Software Developer

Category: Software Testing (Page 2 of 7)

What Is A Software Developer In Test?

“So what would you say you do?” It’s a common question when meeting someone new. However I was blind sided by the timing of this question.

You see, I was on the phone with a recruiter who was fairly new to the game. We where going over my resume when I told here about a recent job and title change. That’s when the recruiter asked this haymaker of a question. I was stunned.

I went from working as a Software Test Engineer. Where I was doing only manually black-box testing. Then changing to a Software Development Engineer in Test, after they found out I could write code. The titles do share a lot of words in common but have huge differences.

Here’s what I should have told the recruiter.

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This joke was sent around the office a few days ago. Thought I would share here.

Developer : I’m not able to replicate this issue. It’s working fine on my machine. So lets close this bug.
Tester : I understand that it’s working fine on your machine, but we aren’t going to deliver your machine to our customers. Let’s see what’s different between the to environments.
Developer : =(

Developer : I don’t always test my code but when I do it’s in production.
Tester : Can you also check your environmental settings? It might not be as the same as production.
Developer : =(


Everyone working as part of a development team has had conversations like this. These are real developer to tester conversations.
To me these are more amusing than funny. I think that’s because I’ve had similar types of talks so many times that it’s hard to laugh at now. Every joke contains a little bit a truth, I get that. At the same time you would think we would be able to move past conversations like this.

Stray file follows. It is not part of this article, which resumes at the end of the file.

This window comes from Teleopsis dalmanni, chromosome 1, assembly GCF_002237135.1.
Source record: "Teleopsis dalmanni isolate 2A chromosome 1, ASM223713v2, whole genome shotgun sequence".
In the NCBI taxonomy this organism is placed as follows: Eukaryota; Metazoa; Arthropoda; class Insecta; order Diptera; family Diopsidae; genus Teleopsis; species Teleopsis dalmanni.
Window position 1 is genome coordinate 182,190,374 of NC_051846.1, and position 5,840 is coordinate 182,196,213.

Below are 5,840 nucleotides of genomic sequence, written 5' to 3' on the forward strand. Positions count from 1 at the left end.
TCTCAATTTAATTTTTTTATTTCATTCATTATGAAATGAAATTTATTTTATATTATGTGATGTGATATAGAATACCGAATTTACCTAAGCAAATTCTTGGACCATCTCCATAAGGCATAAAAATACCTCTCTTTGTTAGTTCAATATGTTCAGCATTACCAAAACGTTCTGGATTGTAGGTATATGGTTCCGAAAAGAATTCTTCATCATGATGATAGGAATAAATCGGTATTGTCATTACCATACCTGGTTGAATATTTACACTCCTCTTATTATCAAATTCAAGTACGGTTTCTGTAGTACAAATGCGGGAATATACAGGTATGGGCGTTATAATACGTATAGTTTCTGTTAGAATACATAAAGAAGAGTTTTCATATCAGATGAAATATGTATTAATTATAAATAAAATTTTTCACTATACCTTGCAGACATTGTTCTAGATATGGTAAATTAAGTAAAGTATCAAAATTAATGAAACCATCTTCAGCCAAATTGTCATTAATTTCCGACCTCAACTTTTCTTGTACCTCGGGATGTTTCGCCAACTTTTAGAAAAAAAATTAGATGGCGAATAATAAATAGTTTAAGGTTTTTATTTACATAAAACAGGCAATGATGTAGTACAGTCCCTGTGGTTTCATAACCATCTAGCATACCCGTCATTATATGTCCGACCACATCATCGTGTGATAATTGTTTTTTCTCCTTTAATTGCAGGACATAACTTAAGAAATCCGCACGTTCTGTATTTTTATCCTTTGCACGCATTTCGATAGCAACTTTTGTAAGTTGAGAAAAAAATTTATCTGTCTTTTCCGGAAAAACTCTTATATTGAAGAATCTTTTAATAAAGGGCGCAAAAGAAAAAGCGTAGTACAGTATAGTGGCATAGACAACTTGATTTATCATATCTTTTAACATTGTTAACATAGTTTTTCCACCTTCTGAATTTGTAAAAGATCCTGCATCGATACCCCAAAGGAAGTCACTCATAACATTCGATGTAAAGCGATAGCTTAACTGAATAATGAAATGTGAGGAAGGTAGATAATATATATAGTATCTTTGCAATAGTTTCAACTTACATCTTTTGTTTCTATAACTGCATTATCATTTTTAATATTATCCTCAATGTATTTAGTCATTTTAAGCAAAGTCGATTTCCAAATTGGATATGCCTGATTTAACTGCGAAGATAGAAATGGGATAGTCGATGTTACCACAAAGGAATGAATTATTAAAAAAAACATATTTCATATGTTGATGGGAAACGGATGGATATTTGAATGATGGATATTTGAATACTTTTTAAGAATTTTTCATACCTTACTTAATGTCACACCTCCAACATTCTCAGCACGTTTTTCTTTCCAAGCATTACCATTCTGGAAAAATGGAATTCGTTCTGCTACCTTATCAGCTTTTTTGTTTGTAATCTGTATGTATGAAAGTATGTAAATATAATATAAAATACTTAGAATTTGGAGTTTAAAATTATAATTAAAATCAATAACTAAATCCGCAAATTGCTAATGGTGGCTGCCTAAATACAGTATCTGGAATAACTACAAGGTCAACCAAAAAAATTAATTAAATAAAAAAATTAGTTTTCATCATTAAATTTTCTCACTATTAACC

Known that something works on one environment versus another can be helpful for debugging. However not being able to reproduce a bug locally isn’t enough to justify closing the bug completely. That’s just my two cents. Hey maybe I’m just jagged when it comes to the subject. What do you think?

The Five Whys for Software Testing

Just finished reading the Lean Startup by Eric Rise. It’s a great book about how lean manufacturing principles can be used to help startups innovate and succeed.

One of the concept from the book that I really liked is called the Five Whys.

Its origins in the Toyota Production System, and proposes that every supposedly technical problem is actually a human problem.

Five Whys is a root cause analysis and preventive maintenance technique that we expect to see on a manufacturing floor. The Lean Startup suggest that this concept can be used in startups. I agree and want to take it a step further by showing how we can use the Five Whys for software testing.

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7 Benefits Of Gated Deployments

The end of the sprint was only a few days away. The team was working hard to make sure that all the features we had committed to. Would make it into production release. With a code freeze looming overhead tension were high.

On feature had just passed a flurry of quick code reviews becoming “Dev Complete”. The code was quickly checked in and the pushed out to our testing environment. At the same time I was informed that I would be able to start testing.

There was one problem though. I wasn’t able to log into the application. A previous commit had broken our testing environment.

If you’ve ever ran into a problem like this then having gated deployments is something you’ll want to look into.

Thankfully this post will tell you all about them.

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How Testers Are Both The Hero And The Villain

What do you do when you’re job is to break things.

To find the weakness in something and then point them out.

To push back on work that others believe is finished.

To be the voice for the customer, an evangelist.To be a skeptic and highly critical, never being brain washed by the hype. Being a tester means that you have to weigh both sides.

If being in software development was a movie role than sometimes it would feels like testers are both the hero and the villain.

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From Ask A Tester:

Misperceptions in software testing are not necessarily bad things. They are just part of the learning process. We may misperceive things when we get along the way with software testing and we also could realize these misperceptions when we have more experiences in software testing. The most important thing for the tester is never stop learning and sharpen our saws.

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